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German pastor who backed S. Korean pro-democracy movement dies

All News 16:50 February 11, 2022

SEOUL, Feb. 11 (Yonhap) -- Paul Schneiss, a German pastor who made the world aware of pro-democracy movements in South Korea during the 1970s and '80s, died Friday at the age of 88, the state-funded Korea Democracy Foundation said.

Schneiss is well known for requesting German journalist Jurgen Hinzpeter in 1980 to film the military's bloody crackdown on protesters in the southwestern city of Gwangju. The report was broadcast worldwide, making the landmark event in the nation's democracy known to the outside world.

"Despite many difficulties during the harsh military governments, he persistently supported Korea's democratization movement and promoted it to the world," the foundation said.

While staying in Japan as a missionary between 1975 and 1984, he actively backed South Korean activists fighting the Park Chung-hee and Chun Doo-hwan administrations.

He attended court trials involving opponents of Park's dictatorial regime to encourage the democracy fighters and show international solidarity with them.

This undated photo provided by the Korea Democracy Foundation shows Paul Schneiss (R) and his wife, Kiyoko. (PHOTO NOT FOR SALE) (Yonhap)

In 1975, he arranged the publication of a series of columns on South Korea in the Japanese monthly magazine "Sekai." Written by Korean professor Ji Myung-gwan at a Tokyo university, the articles helped expose Park's human rights repression to the world.

Schneiss was barred from entering South Korea by the Park government in December 1978.

In May 1980, he was informed of the Gwangju uprising by his Japanese wife, Kiyoko, who was traveling to Seoul at the time.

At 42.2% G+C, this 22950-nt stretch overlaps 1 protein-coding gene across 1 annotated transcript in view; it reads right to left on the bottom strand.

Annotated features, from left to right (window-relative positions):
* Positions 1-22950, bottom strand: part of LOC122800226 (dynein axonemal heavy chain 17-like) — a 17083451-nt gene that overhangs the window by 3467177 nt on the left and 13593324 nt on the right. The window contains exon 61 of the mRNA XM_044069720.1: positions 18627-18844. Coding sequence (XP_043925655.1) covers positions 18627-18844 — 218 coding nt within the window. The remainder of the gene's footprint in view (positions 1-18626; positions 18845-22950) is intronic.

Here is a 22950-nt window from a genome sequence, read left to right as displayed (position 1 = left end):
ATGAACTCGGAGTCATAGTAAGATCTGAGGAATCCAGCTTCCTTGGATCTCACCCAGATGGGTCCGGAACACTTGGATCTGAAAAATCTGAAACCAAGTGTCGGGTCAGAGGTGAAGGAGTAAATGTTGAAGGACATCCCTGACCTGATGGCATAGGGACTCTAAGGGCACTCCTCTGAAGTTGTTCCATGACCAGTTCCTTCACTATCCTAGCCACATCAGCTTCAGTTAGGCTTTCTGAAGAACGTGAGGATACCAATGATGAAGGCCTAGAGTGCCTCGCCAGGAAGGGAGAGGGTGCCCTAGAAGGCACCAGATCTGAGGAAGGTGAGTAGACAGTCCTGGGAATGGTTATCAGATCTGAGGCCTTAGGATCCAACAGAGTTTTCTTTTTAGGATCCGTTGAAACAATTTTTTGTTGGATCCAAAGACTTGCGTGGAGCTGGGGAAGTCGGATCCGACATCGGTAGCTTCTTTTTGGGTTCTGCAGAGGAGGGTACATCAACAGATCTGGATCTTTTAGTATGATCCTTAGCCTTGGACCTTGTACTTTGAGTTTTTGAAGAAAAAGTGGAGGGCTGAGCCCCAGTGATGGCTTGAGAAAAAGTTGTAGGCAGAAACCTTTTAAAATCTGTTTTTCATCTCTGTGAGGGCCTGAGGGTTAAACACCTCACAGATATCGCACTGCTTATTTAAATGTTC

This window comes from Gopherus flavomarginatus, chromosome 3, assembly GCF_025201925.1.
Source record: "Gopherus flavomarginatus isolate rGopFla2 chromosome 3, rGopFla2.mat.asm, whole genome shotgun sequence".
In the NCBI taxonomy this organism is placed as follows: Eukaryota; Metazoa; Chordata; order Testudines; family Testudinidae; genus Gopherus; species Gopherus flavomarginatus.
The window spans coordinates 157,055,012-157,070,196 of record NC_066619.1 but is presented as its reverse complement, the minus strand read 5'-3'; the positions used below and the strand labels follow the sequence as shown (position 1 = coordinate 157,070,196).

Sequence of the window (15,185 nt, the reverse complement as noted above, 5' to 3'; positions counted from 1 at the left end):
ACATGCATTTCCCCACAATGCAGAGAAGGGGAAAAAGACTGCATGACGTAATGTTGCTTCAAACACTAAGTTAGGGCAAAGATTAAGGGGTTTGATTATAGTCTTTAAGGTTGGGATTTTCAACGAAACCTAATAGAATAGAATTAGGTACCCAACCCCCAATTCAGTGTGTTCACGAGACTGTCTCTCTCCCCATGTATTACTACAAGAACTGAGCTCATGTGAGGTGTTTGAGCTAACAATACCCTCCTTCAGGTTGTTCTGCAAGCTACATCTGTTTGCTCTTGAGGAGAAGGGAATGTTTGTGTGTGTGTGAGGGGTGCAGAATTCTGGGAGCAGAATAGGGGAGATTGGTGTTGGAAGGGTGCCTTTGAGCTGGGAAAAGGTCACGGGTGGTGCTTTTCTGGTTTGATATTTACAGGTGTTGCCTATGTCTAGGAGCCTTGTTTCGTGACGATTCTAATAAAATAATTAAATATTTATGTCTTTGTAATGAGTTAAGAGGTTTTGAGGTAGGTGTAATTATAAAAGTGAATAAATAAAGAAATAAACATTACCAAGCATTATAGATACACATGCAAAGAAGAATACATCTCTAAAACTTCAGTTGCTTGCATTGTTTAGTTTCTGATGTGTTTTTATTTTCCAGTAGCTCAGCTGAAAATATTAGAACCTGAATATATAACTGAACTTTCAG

People in the city rose up against the ruling junta led by Chun Doo-hwan, who seized power though a coup on Dec. 12, 1979, 1 1/2 months after Park was assassinated by his spy chief. Chun's military brutally cracked down on the protestors, killing about 200 people and injuring thousands during the 10 days of armed resistance.

Schneiss immediately shared the news with German journalists in Japan, including Hinzpeter of the broadcaster NDR.

Hinzpeter flew to Gwangju and recorded the bloodshed. His footage was delivered to Germany and broadcast worldwide.

Hinzpeter died in 2016. The story of the journalist and a taxi driver who helped him was made into a hit South Korean movie, titled "A Taxi Driver," in 2017.

Schneiss and his family continued to engage in collecting information and writing to reveal the truth of Gwangju and later donated related records to the South Korean government.

He was honored in 2011 by a civic group in Gwangju and received awards last year from the South Korean government and the May 18 Memorial Foundation for his contributions to the nation's democracy.
(END)

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